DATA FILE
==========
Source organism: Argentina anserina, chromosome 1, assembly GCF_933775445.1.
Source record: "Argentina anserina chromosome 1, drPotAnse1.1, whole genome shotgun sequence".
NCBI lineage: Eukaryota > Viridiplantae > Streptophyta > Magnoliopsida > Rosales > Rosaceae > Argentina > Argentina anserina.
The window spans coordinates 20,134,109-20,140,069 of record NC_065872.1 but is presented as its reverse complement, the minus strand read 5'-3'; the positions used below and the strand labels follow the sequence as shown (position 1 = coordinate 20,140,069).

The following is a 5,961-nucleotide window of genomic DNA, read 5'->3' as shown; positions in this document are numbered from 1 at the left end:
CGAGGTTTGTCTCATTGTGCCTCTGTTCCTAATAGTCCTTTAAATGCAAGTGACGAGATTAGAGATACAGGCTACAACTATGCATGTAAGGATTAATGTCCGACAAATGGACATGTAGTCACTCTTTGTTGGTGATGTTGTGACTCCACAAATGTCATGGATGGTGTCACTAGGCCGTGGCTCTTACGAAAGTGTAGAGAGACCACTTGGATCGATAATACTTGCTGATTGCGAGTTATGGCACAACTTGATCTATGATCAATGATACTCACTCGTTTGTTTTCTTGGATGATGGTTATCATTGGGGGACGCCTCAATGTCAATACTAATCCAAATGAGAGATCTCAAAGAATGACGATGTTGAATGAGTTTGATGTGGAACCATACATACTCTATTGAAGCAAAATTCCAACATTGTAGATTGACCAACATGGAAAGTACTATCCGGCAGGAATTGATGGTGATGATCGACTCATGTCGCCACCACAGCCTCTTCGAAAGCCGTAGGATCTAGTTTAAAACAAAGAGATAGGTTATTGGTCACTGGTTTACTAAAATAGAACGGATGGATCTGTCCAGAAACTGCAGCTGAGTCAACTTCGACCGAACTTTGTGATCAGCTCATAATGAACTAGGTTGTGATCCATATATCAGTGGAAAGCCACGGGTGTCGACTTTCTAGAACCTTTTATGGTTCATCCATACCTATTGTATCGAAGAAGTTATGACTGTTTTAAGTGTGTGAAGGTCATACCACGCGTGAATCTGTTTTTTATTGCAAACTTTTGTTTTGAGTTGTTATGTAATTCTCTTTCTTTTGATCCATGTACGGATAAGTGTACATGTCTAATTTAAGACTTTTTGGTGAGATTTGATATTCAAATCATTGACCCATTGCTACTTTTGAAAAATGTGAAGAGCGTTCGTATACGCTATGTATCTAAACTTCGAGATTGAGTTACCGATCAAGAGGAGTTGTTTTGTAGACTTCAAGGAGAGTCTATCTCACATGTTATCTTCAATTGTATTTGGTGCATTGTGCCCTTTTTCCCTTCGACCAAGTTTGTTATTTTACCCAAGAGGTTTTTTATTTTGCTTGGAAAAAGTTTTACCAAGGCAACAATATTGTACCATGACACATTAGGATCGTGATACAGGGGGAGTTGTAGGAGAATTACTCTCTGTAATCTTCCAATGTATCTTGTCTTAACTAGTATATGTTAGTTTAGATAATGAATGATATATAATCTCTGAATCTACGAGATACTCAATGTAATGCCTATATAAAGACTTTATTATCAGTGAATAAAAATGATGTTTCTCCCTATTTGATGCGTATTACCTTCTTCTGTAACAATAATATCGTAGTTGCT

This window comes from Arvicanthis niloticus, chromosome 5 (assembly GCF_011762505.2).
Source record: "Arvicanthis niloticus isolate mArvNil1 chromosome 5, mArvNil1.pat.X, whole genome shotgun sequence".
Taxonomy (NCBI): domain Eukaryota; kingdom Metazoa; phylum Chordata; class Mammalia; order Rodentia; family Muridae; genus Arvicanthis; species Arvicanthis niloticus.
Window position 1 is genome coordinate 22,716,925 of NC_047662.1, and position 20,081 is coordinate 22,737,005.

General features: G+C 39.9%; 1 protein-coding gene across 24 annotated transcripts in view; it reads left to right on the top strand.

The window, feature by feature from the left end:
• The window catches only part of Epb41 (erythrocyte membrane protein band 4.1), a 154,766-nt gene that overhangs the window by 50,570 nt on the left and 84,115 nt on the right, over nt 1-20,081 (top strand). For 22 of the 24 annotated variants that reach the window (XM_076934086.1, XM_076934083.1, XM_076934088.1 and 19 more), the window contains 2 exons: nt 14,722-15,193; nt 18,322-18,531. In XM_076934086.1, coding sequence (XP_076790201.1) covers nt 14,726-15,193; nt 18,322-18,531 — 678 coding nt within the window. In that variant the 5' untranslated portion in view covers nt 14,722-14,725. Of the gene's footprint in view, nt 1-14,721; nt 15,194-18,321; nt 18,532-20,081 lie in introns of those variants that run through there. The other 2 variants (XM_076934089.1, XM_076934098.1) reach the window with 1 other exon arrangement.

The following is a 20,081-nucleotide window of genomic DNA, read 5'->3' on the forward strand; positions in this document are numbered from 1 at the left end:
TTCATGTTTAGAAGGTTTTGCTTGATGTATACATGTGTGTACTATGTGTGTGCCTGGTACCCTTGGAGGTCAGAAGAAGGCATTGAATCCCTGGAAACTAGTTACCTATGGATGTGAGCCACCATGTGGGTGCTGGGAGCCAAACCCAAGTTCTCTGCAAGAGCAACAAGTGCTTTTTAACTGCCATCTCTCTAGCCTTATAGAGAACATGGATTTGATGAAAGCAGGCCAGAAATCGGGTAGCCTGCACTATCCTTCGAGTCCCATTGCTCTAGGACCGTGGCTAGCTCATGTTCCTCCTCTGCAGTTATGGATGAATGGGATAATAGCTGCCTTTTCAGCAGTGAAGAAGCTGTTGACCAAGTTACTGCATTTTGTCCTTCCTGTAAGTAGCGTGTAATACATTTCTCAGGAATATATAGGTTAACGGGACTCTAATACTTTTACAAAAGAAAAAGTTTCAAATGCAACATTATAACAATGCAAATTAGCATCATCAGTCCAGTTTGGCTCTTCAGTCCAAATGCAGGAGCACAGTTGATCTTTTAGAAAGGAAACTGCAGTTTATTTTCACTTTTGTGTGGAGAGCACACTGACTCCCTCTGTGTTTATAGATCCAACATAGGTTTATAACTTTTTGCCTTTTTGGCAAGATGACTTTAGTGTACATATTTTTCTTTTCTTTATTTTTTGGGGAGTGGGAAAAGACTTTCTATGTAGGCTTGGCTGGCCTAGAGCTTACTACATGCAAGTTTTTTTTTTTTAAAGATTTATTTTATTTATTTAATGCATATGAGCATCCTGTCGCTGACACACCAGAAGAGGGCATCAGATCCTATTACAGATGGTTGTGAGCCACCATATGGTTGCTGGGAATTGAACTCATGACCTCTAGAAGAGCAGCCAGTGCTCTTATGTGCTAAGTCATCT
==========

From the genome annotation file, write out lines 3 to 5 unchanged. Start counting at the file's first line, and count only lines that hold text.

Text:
NCBI lineage: Eukaryota > Viridiplantae > Streptophyta > Magnoliopsida > Rosales > Rosaceae > Argentina > Argentina anserina.
The window spans coordinates 20,134,109-20,140,069 of record NC_065872.1 but is presented as its reverse complement, the minus strand read 5'-3'; the positions used below and the strand labels follow the sequence as shown (position 1 = coordinate 20,140,069).

The following is a 5,961-nucleotide window of genomic DNA, read 5'->3' as shown; positions in this document are numbered from 1 at the left end: